Seriously people, look at this face!
It took me much longer to write this blog post than I’d thought it would. I started out with a longer fact-driven list including things like: spina bifida is the most common permanently disabling birth defect in the U.S., the words “spina bifida” mean split spine, and there are 4 types of spina bifida …
I immediately felt drained.
I don’t spend much time hovering on these sorts of statistics nowadays. My son is just short of 4 years old, so I’m passed all the dread and bad reports, and more likely to be fixated on purchasing my tiny man yet another pair of pumas in varied colors, making sure his wheelchair stays functional and fly, and signing up for classes called “Bubbles, Bubbles, and More Bubbles!”. #truestory
I am a mom,
and seeing that I had zero experience with kids until I had my son, I have the grace to be slightly ignorant of just how hard this whole journey really is (and honestly for that I’m thankful).
Then I remembered, I already covered all these sorts of bits and bobbles in my Spina Bifida video series a few years ago.
You can check it out here:
I touch on what exactly spina bifida is & the different types + what type my son has, development & surgery questions, cause & prevention, advice to parents & our routine.
Now back to the post.
I thought long and hard about what I really want you to know about SB … what you NEED to know … and it’s really not all the data, stats and numbers. It’s that my son is an awesome kid, he is not his diagnosis, and I’m so happy I did not “terminate my pregnancy” like they encouraged me to do pretty much every doctor’s visit from week 20-23.
Be still my beating heart HIS FACE!
So I present to you:
4 Things You NEED to Know about Spina Bifida
1. Spina bifida is not death sentence
Listen, if you’d told me this during my 20-week ultrasound as I sat on the table in disbelief listening to the doctor unleash a downpour of bad news in what my memory recalls was slow motion, I would’ve probably reached out and shook you by the neck for lying to my face BUT … fast forward 4+ years and my son is in the other room playing on his Scooot and repeating the words “double” and “round”, for some reason (strange kid) and … I kinda believe you now #whoknew. He went to school this morning, he ate ravioli a little while ago, he just threw a maraca across the floor then told it sorry #violentyetkind. All in all, it’s been a pretty crazy and oft time difficult ride, but it’s not a walk to the gallows like that doctor led me to believe years ago.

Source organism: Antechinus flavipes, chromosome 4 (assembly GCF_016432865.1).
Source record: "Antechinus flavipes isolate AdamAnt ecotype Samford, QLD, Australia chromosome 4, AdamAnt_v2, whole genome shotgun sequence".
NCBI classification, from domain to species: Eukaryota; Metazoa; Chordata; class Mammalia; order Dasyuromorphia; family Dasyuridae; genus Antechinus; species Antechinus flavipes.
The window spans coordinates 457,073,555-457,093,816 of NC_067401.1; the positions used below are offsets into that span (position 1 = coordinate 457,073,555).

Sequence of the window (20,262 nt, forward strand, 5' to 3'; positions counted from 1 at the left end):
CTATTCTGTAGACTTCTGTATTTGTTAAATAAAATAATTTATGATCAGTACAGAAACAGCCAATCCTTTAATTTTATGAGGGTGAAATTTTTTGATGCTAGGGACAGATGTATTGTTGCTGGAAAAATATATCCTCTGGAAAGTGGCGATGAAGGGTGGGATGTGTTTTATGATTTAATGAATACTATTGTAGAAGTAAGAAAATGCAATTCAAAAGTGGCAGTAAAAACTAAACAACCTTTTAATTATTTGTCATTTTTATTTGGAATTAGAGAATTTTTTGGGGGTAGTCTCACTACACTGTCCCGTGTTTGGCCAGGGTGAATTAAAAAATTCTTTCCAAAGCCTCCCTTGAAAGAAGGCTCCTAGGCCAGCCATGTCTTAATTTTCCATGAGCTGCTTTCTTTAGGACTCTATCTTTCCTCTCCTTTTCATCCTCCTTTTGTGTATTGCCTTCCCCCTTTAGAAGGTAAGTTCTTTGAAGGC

2. Spina bifida does not stop you from doing things, you just do them differently
This has been a HUGE lesson to me. I understand why people use the word “disabled”, which means “not or unable”, because I used it so definitely no judgment there. Now I’m more prone to say “differently-abled” because, as I watch my son, I realize he can do whatever he puts his mind to, just not always in the same way the masses do it. The same deal goes for the word “handicapped” which means disadvantaged. Read through the #ableismexists hashtag and see if it doesn’t open your eyes in some areas you never even considered. My eyes continue to open daily.
3. A wheelchair is not a tool of “confinement”
Everyone living with spina bifida does not use or choose to use a wheelchair. Many can walk with (or without) the assistance of braces, crutches and the like. My son uses a wheelchair (a pretty snazzy red one with wheels that light up btw). Even though he hasn’t verbalized this to me (yet), I’m gonna go out on a limb and speak for him. We HATE when people say someone is “confined” to a wheelchair. Confined means to be “restricted or cramped”. A wheelchair is a tool of independence, not confinement. My son is no more confined to his wheelchair than you are to your glasses. While you’re at it, go ahead and group this in with saying a person is “suffering with” spina bifida. My son is living with, thriving with, kicking butt with SB, so feel free to substitute those and file “suffering with” away for use never.
4. A person with spina bifida is just that … A PERSON … who just happens to have been born with spina bifida
Talk to them, say hi, be their friend, flirt, give them a compliment, fall in love, roll your eyes if they’re a jerk, ask them to pass you the salt at a restaurant, treat them like what they are, a perfectly imperfect human being just like the rest of us. There is no reason to treat anyone with any diagnosis as less than. I’m sorrowful to admit that, before I had my son, the differently-abled were invisible to me. I wasn’t nice or mean, I just did not see them. What a horrible but true confession, but thank God for grace and deliverance! I grieve for all the opportunities I missed to interact some pretty spectacular individuals, and I do not miss those opportunities now.
What do you think we NEED to know about Spina Bifida? Leave a comment and let me know!